There are some nice free "image to ASCII art" conversion sites like this one: ASCII-art.org

How does such an image conversion algorithm work?

                     .   W    ,                
                     W   W    @                
                     W  ,W    W                
                  ,  W, :W*  .W  .             
                  #  WW @WW  WW  #             
                  W  WW.WWW  WW: W             
                  W. WW*WWW# WW@ W             
               * :WW.WWWWWWW@WWW@W  #          
              +* #WW#WWWWWWWWWWWWW# W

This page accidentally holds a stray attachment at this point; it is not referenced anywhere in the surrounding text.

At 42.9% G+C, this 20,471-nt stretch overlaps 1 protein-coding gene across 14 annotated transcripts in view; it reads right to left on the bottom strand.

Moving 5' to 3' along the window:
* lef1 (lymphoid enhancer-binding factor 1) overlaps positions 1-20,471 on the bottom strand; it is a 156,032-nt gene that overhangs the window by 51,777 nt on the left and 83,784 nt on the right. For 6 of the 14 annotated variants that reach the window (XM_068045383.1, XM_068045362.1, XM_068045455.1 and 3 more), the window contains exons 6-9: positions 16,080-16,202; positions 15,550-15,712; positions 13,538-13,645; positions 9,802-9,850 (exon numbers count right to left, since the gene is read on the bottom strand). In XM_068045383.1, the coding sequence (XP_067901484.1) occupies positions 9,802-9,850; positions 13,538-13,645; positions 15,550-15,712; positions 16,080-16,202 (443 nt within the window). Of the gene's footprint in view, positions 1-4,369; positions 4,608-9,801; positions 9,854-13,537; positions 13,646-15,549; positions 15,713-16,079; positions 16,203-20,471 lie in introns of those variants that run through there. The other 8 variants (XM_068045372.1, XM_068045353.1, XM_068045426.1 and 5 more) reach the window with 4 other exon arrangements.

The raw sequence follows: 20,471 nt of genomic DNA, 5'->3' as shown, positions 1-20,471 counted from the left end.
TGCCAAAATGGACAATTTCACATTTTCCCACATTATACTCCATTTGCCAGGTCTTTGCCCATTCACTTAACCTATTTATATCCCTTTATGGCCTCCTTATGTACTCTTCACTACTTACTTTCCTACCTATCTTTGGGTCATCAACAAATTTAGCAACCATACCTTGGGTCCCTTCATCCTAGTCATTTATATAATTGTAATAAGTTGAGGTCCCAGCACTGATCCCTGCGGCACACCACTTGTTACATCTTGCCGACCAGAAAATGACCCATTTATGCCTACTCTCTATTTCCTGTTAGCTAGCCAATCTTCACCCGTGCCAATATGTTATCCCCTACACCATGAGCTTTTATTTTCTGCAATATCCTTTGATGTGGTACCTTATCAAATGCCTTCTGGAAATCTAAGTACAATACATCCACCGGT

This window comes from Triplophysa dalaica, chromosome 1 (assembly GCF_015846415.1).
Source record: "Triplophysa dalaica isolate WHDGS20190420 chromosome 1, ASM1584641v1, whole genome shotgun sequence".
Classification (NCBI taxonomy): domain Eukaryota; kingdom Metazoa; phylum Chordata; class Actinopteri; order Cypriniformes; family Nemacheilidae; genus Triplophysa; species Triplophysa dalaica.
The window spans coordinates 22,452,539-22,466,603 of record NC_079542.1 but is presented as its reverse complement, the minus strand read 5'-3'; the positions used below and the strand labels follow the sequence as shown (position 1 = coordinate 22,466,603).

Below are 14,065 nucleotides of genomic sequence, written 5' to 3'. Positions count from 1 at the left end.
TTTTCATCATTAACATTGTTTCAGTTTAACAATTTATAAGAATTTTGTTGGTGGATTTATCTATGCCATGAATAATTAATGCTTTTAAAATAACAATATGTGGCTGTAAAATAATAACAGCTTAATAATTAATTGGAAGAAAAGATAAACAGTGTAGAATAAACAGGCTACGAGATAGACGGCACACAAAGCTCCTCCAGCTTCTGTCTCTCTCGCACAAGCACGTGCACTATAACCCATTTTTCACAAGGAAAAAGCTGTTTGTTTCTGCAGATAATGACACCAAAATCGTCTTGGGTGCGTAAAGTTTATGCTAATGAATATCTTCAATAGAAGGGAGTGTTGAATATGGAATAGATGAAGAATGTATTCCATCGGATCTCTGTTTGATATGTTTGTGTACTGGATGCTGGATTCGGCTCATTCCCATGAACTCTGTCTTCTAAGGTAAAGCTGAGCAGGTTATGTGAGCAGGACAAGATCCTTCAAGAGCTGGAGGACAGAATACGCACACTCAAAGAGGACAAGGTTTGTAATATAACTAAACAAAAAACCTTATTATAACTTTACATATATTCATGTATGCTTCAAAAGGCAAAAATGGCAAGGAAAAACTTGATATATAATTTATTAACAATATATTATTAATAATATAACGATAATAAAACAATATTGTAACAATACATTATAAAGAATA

W# @WWWWWWWWWWWWWWWWW W          
              WW WWWWWWWWWWWWWWWWWW W          
              WW WWWWWWWWWWWWWWWWWW@W#         
            @ WWWWWWWW@WWWWWWW@@WWWWWW.        
            WWWWWW@::   :+*:.   ::@WWWW        
            WWWWW@:*:.::     .,.:.:WWWW        
            @WWWW#:.:::.     .:: #:@WWW        
            :WWW@:#. ::     :WWWW:@WWWW        
             WWW#*:W@*@W     .   W:#WWW        
            #WWWW:@      ::   ::  *WWWW        
            W@WW*W  .::,.::::,:+  @@WW#,       
            WWWW## ,,.: .:::.: .  .WWW:,       
            @WWW@:   W..::::: #.  :WWWW        
             WWWW::  *..:.  ::.,. :WWWW        
             WWWW:: :.:.:   :  :: ,@WW@        
             WWWW:  .:,  :  ,,     :WW,        
             .: #         :  ,     : *         
              W +    .,  :::  .,   : @         
              W ::                .: W